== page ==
The following guest post was written by Rebecca Thompson. Thompson is a native Detroiter and the Executive Director of Good Jobs Now, a partner of the Center for Popular Democracy. The organization fights for economic and social justice for low wage workers and Detroiters. She lives on Detroit’s east side.
Today marks the 78th anniversary of the Fair Labor Standards Act, the law that gave us the minimum wage and a host of other protections to protect workers from the most cutthroat tendencies of capitalism.
While the law is still on the books, its power is fading. The federal minimum wage today – unchanged since 2009 – doesn’t let workers afford the most basic essentials, from a mortgage to monthly groceries.
In Detroit, federal inaction has hit workers especially hard. Detroit is already one of the most marginalized cities in the country. Last year, we faced the largest number of tax foreclosures in U.S. history. Our schools are teetering on the brink of bankruptcy. And a recent Brookings study found Detroit has the highest concentration of poverty of the largest metro areas in the country.
While parts of Detroit have risen like a phoenix in recent years, with growing signs of life in the auto industry and a shiny new hockey arena, the reality is progress hasn’t reached the majority of the city and people of color have largely been left out of Detroit’s revival.
To give all workers in Detroit a chance to share in the city’s recovery, we must start with wages. The current federal standard of $7.25 an hour is pitiful – and Michigan’s state rate of $8.15 is hardly an improvement.
Meanwhile, a recent study from the National Low Income Housing Coalition found it takes $15.62 to afford a two bedroom apartment in Michigan. A single parent with two children in Michigan needs an income of $21.23 per hour year to meet basic expenses. In Wayne County, an individual must earn $14.40 to support a family of four.
Two years ago, a ballot initiative was launched to raise the state wage to $10.10 per hour by 2017 with the support of hundreds of thousands of Michigan residents. Through a series of legislative maneuvers, the measure was defeated and the current rate was put in place. A year later, lawmakers voted to ban municipalities from raising wages at the local level.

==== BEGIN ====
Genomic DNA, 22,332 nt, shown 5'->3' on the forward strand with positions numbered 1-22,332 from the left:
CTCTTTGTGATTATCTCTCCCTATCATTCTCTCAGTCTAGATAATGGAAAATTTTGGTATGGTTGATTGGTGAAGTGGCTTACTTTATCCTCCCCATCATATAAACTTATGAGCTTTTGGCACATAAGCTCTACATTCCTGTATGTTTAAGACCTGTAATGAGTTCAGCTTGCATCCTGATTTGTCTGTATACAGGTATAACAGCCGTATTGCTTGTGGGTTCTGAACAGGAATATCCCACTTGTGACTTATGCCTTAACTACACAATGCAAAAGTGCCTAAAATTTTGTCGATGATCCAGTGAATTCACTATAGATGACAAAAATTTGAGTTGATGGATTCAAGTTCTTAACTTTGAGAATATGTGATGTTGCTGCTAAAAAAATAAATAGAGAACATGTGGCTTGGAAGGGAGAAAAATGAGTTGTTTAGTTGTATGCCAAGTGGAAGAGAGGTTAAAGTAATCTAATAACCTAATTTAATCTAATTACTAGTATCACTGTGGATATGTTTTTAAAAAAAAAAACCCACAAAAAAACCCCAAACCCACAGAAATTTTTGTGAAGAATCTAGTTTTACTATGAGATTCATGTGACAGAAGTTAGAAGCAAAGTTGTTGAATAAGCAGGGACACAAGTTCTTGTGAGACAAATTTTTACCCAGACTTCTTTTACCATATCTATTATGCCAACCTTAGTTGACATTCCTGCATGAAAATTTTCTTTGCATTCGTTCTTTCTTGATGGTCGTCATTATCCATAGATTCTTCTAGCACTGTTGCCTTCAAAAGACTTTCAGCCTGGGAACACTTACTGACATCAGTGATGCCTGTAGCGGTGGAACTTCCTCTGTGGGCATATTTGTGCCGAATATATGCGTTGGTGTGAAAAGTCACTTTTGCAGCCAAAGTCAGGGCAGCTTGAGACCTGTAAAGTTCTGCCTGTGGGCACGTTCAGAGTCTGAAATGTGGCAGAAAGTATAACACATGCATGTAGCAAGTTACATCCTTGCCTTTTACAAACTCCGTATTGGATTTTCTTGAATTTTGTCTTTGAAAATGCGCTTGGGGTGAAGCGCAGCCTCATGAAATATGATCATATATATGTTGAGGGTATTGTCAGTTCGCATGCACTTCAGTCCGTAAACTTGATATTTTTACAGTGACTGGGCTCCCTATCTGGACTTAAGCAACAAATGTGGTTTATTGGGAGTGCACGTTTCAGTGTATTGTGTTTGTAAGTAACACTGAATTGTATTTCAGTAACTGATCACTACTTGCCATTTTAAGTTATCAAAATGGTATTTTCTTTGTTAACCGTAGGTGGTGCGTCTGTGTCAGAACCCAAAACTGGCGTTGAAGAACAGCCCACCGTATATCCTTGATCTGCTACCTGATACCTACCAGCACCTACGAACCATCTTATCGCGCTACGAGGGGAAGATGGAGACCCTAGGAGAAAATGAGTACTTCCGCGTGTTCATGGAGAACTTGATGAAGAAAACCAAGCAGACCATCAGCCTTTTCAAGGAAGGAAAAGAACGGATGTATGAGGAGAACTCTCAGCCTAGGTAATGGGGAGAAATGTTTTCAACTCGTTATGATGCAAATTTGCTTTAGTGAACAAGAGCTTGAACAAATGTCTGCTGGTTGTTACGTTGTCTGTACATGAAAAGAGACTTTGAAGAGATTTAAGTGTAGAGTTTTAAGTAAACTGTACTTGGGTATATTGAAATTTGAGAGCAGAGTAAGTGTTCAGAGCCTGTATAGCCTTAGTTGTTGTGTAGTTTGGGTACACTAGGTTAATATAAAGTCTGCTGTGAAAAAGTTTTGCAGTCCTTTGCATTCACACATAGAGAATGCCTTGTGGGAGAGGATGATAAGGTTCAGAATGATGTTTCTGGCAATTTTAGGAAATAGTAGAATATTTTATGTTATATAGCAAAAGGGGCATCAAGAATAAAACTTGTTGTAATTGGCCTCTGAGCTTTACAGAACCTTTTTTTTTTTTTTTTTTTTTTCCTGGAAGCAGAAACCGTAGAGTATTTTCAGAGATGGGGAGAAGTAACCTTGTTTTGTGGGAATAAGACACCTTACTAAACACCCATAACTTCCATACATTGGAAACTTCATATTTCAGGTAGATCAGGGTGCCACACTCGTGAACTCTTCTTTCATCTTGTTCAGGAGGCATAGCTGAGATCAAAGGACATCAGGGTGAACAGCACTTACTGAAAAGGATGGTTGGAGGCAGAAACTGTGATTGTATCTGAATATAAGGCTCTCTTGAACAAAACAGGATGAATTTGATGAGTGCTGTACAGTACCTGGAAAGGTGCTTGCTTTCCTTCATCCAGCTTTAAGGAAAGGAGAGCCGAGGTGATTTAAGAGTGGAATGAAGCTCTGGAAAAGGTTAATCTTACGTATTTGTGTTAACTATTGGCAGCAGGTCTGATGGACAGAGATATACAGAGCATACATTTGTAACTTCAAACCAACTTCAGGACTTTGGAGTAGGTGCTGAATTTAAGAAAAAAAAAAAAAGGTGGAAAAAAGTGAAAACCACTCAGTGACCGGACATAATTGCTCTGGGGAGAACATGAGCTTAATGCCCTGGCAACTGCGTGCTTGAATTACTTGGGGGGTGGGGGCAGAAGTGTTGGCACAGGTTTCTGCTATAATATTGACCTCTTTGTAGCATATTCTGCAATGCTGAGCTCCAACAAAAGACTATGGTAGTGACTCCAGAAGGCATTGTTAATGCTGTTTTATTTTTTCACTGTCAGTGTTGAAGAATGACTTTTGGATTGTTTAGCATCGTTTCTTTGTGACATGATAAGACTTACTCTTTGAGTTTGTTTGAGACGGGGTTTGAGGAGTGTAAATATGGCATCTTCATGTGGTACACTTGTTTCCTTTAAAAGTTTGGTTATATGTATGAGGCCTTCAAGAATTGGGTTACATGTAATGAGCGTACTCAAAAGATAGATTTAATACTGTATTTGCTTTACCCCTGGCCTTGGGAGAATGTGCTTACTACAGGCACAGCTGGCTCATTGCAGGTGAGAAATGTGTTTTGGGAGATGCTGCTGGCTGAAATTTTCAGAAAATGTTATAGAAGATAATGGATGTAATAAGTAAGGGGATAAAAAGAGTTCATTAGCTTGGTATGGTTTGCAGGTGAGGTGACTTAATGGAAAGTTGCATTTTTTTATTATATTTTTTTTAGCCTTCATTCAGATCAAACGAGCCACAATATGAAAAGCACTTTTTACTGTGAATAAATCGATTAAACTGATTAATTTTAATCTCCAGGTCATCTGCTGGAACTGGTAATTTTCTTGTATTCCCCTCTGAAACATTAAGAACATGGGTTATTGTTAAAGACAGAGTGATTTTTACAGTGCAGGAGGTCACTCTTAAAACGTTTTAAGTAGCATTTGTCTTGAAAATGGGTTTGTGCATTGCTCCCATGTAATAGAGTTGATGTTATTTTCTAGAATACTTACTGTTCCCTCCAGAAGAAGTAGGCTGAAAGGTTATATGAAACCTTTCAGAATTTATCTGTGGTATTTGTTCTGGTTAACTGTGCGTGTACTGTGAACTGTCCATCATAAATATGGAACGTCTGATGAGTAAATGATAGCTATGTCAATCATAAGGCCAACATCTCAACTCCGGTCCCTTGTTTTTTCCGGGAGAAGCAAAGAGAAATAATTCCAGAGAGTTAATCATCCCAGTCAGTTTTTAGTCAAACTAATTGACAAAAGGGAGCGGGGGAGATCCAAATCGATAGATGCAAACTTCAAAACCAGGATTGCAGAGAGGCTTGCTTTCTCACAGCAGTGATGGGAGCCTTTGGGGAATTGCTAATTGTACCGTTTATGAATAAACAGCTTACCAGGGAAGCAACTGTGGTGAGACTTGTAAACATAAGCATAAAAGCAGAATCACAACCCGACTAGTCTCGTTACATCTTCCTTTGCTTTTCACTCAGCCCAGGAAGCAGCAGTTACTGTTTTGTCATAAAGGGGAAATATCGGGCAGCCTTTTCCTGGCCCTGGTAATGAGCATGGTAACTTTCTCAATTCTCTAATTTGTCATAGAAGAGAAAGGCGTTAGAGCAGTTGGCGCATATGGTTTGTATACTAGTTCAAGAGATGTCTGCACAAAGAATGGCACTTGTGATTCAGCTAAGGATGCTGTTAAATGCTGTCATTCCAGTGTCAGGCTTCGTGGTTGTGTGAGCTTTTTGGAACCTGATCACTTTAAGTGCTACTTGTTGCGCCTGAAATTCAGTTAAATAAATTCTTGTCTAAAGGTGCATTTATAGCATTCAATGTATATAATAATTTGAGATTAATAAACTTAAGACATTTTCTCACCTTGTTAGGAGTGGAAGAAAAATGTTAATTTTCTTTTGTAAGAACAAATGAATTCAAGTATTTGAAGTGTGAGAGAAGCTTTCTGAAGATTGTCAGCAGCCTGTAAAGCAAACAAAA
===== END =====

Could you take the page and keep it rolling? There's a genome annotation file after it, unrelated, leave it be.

As Detroit stagnates, around the country, minimum wages are on the march. From California to New York, workers have won raises as high as $15 an hour. And the same workers have been demanding progress here.
But we should go even further than higher wages. We need jobs that give workers access to a better life, with full benefits, stable hours, and a commute that doesn’t take hours on the bus each way. To that end, we have been working to ensure Detroiters have a seat at the table with developers to ensure that jobs are going to Detroiters.
Growing up, my parents struggled with chronic unemployment and homelessness. We moved constantly, often living in houses without running water, electricity or heat. In high school, my mom began working at General Motors and was finally able to meet our most basic needs. I could finally attend school every day of the week. That job didn’t just lift our family out of poverty. It gave us back our dignity.
For far too long we have encouraged people to just take any job, no matter the pay or working conditions. That is not the American Dream. Nearly a century ago, the Fair Labor Standards Act tried to put that dream within reach of every American. It is now up to us to continue the fight to ensure the promise.
We know it will take a lot of resources, but with the community driving this effort, we will reach our destination – good jobs for every Detroiter. That’s how we’ll truly rebuild Detroit.